Communicating the Risks of Bioterrorism and Other Emergencies in a Diverse Society: A Case Study of Special Populations in North Dakota
Biosecurity and Bioterrorism: Biodefense Strategy, Practice, and Science
September 3, 2005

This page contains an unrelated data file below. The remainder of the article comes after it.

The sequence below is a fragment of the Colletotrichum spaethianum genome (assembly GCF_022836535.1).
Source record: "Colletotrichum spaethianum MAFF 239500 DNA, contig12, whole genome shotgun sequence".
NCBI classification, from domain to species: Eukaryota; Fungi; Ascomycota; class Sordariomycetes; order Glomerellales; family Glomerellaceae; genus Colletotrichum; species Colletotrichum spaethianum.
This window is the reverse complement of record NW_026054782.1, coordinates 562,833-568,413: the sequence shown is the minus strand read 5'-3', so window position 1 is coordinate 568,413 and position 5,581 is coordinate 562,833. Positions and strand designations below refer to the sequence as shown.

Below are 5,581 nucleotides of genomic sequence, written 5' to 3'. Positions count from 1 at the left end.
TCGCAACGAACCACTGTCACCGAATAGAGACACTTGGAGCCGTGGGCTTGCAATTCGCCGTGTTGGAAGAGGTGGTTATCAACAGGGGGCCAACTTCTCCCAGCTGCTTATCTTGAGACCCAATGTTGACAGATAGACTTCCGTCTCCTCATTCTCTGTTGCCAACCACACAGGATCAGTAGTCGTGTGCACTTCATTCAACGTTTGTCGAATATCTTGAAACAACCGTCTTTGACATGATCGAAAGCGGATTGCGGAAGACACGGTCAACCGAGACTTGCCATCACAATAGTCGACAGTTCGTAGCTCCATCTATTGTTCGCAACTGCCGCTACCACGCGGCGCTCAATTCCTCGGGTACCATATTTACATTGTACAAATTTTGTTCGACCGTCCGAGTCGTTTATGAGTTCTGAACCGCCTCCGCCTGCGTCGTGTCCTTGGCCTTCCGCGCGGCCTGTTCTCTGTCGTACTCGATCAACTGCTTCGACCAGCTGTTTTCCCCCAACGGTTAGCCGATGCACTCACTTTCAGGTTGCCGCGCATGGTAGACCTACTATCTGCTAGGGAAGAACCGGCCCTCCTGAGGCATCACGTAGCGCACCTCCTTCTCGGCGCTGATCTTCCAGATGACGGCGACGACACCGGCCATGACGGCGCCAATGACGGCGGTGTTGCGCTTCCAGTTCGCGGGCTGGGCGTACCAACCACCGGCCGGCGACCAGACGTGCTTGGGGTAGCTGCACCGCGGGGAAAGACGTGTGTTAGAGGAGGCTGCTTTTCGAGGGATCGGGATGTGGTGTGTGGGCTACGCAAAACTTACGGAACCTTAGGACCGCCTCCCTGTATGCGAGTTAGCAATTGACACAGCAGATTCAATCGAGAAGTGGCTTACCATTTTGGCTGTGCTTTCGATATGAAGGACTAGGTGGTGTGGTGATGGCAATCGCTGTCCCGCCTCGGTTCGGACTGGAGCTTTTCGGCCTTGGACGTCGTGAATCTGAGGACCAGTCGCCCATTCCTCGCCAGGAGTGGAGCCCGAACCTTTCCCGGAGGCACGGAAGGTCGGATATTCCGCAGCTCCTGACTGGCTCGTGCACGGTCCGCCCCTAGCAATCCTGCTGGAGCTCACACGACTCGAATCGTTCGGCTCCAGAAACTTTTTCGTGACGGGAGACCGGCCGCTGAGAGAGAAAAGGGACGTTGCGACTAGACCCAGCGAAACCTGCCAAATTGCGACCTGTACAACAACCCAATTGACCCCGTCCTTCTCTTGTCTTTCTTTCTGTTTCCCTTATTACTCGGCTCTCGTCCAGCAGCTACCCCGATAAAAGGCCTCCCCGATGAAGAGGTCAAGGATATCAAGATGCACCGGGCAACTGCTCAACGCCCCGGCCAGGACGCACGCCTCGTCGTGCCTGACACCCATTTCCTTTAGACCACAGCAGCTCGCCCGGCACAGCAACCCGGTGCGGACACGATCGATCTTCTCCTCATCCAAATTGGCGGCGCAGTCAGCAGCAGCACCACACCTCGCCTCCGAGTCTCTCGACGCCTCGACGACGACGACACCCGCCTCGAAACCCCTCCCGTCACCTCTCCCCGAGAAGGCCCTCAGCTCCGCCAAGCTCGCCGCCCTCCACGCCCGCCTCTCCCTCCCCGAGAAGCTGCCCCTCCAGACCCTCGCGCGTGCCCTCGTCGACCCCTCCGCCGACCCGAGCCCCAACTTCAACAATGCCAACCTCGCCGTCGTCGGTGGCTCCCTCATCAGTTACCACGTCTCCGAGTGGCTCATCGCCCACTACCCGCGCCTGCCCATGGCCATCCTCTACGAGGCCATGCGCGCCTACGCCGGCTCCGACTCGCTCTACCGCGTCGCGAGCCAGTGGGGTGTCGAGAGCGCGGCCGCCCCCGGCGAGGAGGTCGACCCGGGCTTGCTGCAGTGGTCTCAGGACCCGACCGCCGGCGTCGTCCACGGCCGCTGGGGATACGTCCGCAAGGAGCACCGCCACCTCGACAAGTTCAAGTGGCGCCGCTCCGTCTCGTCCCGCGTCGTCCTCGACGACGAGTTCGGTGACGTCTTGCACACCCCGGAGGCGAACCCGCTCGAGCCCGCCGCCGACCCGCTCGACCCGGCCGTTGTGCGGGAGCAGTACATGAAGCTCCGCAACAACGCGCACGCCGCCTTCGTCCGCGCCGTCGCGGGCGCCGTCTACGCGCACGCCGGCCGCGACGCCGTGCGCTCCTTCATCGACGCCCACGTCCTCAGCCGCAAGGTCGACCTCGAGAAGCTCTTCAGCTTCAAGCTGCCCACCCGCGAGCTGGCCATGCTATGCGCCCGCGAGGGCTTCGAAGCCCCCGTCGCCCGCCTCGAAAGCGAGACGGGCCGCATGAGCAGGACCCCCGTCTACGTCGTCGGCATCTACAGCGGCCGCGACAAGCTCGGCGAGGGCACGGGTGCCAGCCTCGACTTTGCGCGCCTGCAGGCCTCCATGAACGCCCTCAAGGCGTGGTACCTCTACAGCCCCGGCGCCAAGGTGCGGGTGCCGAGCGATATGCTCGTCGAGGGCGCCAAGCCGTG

In the event that terrorists use air, water, or food to deliver destructive agents to civilian populations, some groups and populations may be disproportionately at risk and have unique communications needs. Bioterrorism represents an even greater national public health threat if the nation's preparedness and readiness plans do not address the needs and perspectives of, for example, low-income residents, racially and ethnically diverse communities, and other "special populations." The objective of this study was to develop communications strategies to reach special populations in North Dakota before, during, and after a bioterrorism attack or other crisis. To achieve the study objectives, the investigators used telephone interviews and telephone focus groups with organizations that represented special populations. Areas of inquiry included attitudes and concerns about crises, sources of information used and those identified as most credible, methods to reach people during a crisis event, and awareness of and attitudes about the agencies and organizations that affect risk communications.